Teacher pay bill clears first step in Miss. Senate

Mississippi teacher pay raises clear first hurdle

JACKSON, Miss. (WLBT) -We’ve told you about the concerns of a teacher shortage in Mississippi. Each year, there’s a push to pay those teachers better. And Senators are getting that ball rolling this year. The Senate Education Committee passed Senate Bill 2001 Thursday morning.

There’s a much different vibe from educators compared to last legislative session. Teachers with three or more years experience would see a $1,000 raise under SB 2001. That’s less than last year’s $1,500. So, what gives?

“We are looking at a multi-year plan," said Pearl High School Principal Chris Chism. "This is not just a 1,000 dollar pay raise. At the very minimum, they’re hearing what we’re saying. They’re hearing teacher voices across the state and that couldn’t make me happier.”

Another difference is a bump for teachers starting out. $1,110 for those with two years experience or less. That’s something that could help with recruitment.

“It signals to our teachers and our teacher programs that hey, we take notice now and we’re going to be committed to this,” said Lauderdale County School District Superintendent Dr. John-Mark Cain.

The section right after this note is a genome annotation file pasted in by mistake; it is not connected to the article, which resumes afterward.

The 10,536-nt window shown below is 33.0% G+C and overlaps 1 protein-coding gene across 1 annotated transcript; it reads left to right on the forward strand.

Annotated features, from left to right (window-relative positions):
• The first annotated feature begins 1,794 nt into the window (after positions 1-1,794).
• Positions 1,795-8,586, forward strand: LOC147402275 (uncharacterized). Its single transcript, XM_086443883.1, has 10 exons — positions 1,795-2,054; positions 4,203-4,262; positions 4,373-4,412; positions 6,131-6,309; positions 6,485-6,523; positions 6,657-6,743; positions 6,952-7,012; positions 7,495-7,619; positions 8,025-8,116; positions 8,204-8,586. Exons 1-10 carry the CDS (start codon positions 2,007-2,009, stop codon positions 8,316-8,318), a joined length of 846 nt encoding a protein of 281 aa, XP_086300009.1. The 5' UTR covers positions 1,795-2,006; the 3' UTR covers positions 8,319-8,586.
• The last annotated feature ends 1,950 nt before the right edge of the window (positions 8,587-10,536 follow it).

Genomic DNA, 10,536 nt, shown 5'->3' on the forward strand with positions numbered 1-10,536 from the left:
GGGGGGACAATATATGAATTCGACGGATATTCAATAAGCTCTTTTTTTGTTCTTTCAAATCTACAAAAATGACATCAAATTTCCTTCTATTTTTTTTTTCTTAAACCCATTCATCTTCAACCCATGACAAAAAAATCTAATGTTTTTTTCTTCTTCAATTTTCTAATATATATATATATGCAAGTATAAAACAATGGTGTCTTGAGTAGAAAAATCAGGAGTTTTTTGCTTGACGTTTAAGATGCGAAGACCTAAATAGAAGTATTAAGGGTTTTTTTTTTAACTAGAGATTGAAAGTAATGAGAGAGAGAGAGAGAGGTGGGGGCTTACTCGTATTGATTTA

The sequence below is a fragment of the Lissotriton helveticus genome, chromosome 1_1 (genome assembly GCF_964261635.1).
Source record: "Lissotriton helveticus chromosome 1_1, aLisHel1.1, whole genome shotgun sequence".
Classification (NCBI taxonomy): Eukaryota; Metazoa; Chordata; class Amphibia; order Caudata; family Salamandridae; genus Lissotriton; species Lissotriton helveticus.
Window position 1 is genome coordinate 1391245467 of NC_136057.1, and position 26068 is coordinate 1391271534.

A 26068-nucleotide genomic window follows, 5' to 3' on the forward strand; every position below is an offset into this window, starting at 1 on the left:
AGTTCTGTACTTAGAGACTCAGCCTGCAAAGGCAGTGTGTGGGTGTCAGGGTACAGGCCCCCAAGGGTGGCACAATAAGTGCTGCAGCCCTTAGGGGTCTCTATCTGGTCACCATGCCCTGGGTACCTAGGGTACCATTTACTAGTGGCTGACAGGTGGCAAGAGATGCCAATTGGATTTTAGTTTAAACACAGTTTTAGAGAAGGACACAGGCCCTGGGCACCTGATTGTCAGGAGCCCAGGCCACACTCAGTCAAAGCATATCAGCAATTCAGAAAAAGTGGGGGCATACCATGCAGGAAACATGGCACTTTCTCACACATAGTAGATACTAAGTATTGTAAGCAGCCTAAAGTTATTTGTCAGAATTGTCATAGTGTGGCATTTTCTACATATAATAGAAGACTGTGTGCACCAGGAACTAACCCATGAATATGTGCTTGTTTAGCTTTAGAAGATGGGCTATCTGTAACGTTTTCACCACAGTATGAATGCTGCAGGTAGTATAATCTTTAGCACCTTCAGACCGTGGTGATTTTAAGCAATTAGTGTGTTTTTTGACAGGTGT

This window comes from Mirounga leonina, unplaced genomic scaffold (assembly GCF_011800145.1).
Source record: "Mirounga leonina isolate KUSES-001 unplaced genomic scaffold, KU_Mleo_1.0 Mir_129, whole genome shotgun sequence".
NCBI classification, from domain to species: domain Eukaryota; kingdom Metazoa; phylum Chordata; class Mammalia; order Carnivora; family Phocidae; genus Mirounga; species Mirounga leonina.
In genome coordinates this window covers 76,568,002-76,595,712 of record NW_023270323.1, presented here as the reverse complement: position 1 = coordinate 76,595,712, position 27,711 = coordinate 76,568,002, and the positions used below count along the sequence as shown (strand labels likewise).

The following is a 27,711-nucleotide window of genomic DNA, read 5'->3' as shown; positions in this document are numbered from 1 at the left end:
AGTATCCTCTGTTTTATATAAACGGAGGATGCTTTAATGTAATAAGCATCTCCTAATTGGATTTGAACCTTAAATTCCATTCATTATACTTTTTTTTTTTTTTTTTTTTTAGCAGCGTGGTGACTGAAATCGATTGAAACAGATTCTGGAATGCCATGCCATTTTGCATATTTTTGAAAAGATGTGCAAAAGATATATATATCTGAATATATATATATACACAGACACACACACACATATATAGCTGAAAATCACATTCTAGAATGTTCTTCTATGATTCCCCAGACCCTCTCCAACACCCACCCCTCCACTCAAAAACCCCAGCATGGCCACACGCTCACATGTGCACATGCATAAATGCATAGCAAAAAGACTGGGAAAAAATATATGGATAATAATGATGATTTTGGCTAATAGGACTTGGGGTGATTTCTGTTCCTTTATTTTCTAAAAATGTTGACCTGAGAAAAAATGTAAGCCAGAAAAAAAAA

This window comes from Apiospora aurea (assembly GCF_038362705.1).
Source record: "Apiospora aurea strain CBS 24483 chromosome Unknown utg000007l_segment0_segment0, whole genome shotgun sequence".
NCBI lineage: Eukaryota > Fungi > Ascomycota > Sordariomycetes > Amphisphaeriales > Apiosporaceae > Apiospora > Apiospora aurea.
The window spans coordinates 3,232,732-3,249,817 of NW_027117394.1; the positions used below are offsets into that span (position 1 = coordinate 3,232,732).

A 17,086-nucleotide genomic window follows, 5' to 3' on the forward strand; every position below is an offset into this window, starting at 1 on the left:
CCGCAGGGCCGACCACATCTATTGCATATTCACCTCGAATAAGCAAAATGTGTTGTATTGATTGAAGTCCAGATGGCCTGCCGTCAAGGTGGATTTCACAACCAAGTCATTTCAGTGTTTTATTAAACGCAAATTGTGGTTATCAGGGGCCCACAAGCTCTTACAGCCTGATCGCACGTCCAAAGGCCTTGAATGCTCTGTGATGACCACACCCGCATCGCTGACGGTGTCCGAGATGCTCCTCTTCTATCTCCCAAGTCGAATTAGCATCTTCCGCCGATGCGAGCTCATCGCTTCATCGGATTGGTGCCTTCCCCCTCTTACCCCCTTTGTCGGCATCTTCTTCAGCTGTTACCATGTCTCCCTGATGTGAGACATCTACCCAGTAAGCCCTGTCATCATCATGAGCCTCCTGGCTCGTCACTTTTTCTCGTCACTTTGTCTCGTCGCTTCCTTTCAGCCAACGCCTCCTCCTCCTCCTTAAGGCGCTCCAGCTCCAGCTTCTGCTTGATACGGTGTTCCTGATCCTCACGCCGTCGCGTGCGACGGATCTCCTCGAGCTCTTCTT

Lt. Governor Delbert Hosemann is making it a point to say they won’t stop here with teacher pay.

“Next year we’ll look at again and see what our finances are," noted Hosemann. "Maybe more or less, just every year we want to continue to bring our teachers up.”

But he’s stressing that teachers are just the beginning.

“We are going to do bottom up state pay raises this year where we raise everyone to a minimum amount of 21,000 dollars," added Hosemann. "We have over 1,000 state employees working right now making less than that.”

Representatives for teachers and administrators say it’s a good day.

“The fact that this is the first year of a four year of the term when legislators are facing re-election campaigns...that sends a very important message to educators,” said Executive Director of Mississippi Professional Educators Kelly Riley.

“It’s a great first step for the commitment to education," explained Dr. Ronnie McGehee, Executive Director of Mississippi Association of School Administrators and Mississippi Association of Secondary School Principals. "Education today is very important for us. Our workforce of tomorrow is in our public schools today. When you make that commitment to the teacher who turns that light on every day on that child, that’s very important.”

All assistant teachers would also receive a one thousand dollar raise under this proposal. We’ll follow the progress of this bill during the legislative process.

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